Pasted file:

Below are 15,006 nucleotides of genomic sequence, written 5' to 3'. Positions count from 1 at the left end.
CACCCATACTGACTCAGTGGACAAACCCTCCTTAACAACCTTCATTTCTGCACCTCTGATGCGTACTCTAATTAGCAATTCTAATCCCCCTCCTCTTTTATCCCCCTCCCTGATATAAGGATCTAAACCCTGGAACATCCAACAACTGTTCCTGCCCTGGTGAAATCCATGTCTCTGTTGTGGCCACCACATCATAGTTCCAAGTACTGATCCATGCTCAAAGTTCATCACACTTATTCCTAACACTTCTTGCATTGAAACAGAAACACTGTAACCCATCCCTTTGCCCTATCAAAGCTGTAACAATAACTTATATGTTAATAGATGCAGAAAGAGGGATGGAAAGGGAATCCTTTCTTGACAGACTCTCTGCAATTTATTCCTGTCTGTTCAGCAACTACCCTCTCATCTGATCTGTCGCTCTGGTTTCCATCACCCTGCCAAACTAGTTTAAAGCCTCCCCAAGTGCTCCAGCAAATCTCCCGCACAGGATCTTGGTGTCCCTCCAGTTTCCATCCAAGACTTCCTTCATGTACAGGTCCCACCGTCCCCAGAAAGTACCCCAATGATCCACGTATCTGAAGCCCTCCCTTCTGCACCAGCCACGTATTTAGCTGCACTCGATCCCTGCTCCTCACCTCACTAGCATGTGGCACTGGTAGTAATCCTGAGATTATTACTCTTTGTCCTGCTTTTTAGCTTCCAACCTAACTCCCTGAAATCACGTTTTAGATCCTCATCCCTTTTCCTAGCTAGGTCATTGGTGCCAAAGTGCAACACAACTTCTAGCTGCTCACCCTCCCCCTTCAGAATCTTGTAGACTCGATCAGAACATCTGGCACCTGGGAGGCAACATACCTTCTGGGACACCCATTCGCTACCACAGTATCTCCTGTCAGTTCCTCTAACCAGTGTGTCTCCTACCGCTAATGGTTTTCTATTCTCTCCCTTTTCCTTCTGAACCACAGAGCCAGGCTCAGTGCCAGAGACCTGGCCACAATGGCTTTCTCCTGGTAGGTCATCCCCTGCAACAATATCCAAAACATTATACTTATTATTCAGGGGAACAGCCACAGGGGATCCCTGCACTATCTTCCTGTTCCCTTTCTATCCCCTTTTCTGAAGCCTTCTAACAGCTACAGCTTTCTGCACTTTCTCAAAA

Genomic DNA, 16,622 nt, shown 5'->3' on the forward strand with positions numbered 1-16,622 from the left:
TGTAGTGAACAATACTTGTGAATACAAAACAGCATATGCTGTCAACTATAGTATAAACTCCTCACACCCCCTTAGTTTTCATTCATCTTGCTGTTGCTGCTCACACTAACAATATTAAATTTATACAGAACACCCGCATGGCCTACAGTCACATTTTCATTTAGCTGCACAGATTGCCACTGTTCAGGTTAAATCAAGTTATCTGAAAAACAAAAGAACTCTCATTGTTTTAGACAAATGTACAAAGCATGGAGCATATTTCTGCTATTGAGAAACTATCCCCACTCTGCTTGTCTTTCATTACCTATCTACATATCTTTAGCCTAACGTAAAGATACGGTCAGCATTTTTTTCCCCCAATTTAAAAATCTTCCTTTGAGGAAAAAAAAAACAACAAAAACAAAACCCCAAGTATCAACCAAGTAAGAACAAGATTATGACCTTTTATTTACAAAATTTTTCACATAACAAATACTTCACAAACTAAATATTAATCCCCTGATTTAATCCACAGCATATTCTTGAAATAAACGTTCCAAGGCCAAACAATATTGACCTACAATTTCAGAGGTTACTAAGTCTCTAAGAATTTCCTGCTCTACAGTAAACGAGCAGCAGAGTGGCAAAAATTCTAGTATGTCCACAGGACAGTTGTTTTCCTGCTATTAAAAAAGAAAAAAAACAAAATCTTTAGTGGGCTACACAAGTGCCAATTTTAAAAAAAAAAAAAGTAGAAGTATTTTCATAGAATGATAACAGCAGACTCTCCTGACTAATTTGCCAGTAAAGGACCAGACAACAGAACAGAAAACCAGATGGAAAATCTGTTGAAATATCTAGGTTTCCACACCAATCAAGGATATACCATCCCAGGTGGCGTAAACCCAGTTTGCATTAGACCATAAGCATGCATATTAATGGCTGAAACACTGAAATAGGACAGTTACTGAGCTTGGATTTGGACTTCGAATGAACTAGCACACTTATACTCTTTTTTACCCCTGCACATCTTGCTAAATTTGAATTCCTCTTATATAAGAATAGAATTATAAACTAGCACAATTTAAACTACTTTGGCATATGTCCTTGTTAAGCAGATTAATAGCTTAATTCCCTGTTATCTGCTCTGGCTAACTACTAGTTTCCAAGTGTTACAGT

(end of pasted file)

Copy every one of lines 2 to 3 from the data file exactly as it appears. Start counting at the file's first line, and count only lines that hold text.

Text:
CACCCATACTGACTCAGTGGACAAACCCTCCTTAACAACCTTCATTTCTGCACCTCTGATGCGTACTCTAATTAGCAATTCTAATCCCCCTCCTCTTTTATCCCCCTCCCTGATATAAGGATCTAAACCCTGGAACATCCAACAACTGTTCCTGCCCTGGTGAAATCCATGTCTCTGTTGTGGCCACCACATCATAGTTCCAAGTACTGATCCATGCTCAAAGTTCATCACACTTATTCCTAACACTTCTTGCATTGAAACAGAAACACTGTAACCCATCCCTTTGCCCTATCAAAGCTGTAACAATAACTTATATGTTAATAGATGCAGAAAGAGGGATGGAAAGGGAATCCTTTCTTGACAGACTCTCTGCAATTTATTCCTGTCTGTTCAGCAACTACCCTCTCATCTGATCTGTCGCTCTGGTTTCCATCACCCTGCCAAACTAGTTTAAAGCCTCCCCAAGTGCTCCAGCAAATCTCCCGCACAGGATCTTGGTGTCCCTCCAGTTTCCATCCAAGACTTCCTTCATGTACAGGTCCCACCGTCCCCAGAAAGTACCCCAATGATCCACGTATCTGAAGCCCTCCCTTCTGCACCAGCCACGTATTTAGCTGCACTCGATCCCTGCTCCTCACCTCACTAGCATGTGGCACTGGTAGTAATCCTGAGATTATTACTCTTTGTCCTGCTTTTTAGCTTCCAACCTAACTCCCTGAAATCACGTTTTAGATCCTCATCCCTTTTCCTAGCTAGGTCATTGGTGCCAAAGTGCAACACAACTTCTAGCTGCTCACCCTCCCCCTTCAGAATCTTGTAGACTCGATCAGAACATCTGGCACCTGGGAGGCAACATACCTTCTGGGACACCCATTCGCTACCACAGTATCTCCTGTCAGTTCCTCTAACCAGTGTGTCTCCTACCGCTAATGGTTTTCTATTCTCTCCCTTTTCCTTCTGAACCACAGAGCCAGGCTCAGTGCCAGAGACCTGGCCACAATGGCTTTCTCCTGGTAGGTCATCCCCTGCAACAATATCCAAAACATTATACTTATTATTCAGGGGAACAGCCACAGGGGATCCCTGCACTATCTTCCTGTTCCCTTTCTATCCCCTTTTCTGAAGCCTTCTAACAGCTACAGCTTTCTGCACTTTCTCAAAA

Genomic DNA, 16,622 nt, shown 5'->3' on the forward strand with positions numbered 1-16,622 from the left: